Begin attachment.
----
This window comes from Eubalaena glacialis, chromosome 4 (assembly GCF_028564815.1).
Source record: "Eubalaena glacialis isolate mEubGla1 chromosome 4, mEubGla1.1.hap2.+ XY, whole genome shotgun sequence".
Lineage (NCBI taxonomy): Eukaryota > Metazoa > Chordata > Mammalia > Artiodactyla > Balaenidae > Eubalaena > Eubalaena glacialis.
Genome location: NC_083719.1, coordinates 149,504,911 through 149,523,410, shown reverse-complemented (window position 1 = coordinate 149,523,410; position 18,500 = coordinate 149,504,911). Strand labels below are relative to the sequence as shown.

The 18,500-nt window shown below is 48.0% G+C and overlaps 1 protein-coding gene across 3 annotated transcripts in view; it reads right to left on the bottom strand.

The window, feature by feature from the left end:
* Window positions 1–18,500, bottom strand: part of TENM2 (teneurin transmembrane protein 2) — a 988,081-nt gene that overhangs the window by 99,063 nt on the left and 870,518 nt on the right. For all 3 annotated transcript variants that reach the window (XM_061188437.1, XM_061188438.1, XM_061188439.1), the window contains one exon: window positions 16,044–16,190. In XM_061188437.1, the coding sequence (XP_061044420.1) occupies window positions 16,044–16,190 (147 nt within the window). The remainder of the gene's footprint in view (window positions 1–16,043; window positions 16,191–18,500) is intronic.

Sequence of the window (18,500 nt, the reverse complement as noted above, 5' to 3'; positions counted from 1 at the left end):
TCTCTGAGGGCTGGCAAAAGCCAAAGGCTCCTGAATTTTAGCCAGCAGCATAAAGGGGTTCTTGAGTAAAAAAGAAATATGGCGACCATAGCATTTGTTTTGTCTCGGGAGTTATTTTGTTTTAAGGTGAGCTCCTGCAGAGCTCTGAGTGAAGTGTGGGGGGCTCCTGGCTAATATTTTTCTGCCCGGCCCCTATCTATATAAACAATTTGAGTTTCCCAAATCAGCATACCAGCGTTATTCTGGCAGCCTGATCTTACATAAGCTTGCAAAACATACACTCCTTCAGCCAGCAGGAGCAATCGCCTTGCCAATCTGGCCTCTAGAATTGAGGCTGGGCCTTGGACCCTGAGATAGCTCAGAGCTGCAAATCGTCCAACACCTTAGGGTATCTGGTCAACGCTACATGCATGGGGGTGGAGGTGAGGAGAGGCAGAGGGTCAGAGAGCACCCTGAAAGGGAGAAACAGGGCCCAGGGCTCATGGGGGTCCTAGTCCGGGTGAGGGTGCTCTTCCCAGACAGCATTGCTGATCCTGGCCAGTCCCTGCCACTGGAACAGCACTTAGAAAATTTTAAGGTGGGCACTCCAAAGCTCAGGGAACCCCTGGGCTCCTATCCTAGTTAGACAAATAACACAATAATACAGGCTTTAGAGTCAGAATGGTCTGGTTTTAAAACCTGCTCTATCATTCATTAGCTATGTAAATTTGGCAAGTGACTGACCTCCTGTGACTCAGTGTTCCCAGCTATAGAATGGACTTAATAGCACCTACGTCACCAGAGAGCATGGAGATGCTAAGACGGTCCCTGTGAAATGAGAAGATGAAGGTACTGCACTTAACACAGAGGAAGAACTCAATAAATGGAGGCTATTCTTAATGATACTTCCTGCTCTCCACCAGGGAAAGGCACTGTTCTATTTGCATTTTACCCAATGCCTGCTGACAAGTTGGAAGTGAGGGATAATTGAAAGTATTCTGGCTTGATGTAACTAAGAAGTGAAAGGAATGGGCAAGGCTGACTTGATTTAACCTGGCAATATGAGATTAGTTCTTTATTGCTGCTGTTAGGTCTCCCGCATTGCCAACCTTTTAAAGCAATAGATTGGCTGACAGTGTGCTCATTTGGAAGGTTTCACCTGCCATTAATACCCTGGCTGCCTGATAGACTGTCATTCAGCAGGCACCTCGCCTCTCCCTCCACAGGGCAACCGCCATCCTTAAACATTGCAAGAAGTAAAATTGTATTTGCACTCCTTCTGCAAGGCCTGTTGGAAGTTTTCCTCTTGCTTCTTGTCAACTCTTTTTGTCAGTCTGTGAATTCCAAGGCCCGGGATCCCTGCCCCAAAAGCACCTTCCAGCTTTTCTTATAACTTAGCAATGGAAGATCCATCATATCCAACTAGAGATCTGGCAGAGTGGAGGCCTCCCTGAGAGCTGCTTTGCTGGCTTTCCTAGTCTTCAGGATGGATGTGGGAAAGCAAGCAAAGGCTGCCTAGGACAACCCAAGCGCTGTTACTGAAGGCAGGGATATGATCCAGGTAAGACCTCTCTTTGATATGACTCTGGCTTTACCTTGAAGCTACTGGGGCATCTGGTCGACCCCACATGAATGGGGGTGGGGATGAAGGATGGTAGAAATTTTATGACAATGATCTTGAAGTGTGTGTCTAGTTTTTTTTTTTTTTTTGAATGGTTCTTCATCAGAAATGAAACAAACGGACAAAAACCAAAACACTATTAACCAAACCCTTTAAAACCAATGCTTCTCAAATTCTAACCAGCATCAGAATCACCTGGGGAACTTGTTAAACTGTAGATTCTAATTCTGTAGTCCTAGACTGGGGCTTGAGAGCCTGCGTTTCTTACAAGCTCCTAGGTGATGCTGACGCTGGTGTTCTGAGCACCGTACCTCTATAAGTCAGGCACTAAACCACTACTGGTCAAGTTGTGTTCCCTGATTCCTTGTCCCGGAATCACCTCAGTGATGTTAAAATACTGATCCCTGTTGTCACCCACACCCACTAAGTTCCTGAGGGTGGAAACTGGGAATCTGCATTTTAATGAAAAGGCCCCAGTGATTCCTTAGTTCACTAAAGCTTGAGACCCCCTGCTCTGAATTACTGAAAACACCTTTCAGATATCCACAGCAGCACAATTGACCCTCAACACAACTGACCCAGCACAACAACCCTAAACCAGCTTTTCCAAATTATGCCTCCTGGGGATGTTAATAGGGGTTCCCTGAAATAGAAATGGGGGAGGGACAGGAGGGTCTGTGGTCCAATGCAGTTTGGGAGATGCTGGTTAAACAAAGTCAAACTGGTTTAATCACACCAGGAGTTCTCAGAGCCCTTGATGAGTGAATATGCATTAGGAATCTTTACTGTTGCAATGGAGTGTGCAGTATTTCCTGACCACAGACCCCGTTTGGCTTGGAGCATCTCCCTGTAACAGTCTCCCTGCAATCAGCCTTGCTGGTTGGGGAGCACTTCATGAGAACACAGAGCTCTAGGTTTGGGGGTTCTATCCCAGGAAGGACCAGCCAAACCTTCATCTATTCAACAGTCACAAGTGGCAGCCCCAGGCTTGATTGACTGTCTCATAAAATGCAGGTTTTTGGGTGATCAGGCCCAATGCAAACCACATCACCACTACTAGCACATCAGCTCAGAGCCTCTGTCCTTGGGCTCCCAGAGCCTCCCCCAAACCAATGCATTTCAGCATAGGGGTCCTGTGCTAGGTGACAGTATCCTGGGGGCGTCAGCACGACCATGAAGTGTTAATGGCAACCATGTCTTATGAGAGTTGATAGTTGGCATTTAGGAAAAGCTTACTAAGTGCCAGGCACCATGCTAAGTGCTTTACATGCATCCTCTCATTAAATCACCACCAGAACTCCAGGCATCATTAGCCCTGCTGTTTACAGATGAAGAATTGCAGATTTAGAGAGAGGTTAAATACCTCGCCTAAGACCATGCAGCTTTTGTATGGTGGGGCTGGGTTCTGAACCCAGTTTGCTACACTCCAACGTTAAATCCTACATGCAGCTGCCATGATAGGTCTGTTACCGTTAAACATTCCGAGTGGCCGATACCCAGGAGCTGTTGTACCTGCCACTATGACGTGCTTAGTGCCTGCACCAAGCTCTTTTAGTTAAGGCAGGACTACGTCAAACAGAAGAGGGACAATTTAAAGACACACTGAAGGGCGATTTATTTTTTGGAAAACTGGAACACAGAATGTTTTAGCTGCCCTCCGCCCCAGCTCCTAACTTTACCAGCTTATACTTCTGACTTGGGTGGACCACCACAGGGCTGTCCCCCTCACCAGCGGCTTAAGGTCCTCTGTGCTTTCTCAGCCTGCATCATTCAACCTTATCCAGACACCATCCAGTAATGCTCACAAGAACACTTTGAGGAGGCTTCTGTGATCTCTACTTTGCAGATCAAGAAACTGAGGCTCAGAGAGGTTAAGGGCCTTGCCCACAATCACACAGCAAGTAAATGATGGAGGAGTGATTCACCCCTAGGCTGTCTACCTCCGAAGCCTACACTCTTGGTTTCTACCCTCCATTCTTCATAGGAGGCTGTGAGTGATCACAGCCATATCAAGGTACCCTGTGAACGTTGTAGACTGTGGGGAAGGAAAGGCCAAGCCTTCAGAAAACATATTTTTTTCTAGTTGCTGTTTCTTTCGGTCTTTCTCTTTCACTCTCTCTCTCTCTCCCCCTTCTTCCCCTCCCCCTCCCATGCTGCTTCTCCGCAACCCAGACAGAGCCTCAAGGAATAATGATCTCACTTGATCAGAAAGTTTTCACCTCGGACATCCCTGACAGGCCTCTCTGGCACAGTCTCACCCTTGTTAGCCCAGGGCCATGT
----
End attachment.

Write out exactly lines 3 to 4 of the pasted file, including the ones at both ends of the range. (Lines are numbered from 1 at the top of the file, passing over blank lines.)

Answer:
Lineage (NCBI taxonomy): Eukaryota > Metazoa > Chordata > Mammalia > Artiodactyla > Balaenidae > Eubalaena > Eubalaena glacialis.
Genome location: NC_083719.1, coordinates 149,504,911 through 149,523,410, shown reverse-complemented (window position 1 = coordinate 149,523,410; position 18,500 = coordinate 149,504,911). Strand labels below are relative to the sequence as shown.